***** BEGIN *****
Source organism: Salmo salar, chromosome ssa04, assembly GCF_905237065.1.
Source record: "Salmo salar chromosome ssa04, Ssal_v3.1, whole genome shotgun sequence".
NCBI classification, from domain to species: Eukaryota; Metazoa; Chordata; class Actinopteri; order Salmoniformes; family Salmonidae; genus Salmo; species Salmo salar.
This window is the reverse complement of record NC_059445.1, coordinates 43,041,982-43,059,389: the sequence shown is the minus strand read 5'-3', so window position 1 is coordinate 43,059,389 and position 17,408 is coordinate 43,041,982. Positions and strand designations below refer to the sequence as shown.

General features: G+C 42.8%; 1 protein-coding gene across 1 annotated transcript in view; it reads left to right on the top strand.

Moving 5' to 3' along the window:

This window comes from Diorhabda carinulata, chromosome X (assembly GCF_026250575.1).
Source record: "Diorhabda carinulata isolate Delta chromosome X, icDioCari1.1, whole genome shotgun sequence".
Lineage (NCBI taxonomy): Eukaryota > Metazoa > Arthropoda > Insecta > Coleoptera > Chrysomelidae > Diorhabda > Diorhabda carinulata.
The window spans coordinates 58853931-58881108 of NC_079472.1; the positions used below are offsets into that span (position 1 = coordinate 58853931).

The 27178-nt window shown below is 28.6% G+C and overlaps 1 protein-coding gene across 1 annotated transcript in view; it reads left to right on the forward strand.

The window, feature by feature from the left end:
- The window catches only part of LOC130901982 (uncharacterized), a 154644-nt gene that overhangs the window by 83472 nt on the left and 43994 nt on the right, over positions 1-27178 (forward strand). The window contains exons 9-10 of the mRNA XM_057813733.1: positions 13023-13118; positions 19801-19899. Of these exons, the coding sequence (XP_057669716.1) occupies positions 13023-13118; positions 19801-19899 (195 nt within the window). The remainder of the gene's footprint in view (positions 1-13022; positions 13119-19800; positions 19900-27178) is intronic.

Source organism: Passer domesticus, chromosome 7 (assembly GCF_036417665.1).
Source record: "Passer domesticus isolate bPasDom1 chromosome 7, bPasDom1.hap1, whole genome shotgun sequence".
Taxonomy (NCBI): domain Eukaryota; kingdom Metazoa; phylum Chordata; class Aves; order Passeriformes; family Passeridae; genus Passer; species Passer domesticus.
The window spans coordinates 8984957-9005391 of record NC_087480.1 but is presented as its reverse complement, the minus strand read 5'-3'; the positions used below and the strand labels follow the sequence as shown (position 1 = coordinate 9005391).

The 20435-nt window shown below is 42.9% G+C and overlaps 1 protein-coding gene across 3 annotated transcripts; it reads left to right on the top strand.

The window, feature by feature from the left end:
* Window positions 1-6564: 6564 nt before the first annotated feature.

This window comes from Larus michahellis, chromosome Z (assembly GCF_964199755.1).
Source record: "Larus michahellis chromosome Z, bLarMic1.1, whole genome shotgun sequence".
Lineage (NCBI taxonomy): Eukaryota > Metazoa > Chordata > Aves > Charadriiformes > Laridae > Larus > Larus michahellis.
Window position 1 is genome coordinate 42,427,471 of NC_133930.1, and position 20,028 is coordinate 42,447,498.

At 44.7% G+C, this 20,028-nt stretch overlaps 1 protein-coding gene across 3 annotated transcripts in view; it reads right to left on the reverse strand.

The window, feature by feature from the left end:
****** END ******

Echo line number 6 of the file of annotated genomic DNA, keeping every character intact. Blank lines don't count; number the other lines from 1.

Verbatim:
Moving 5' to 3' along the window: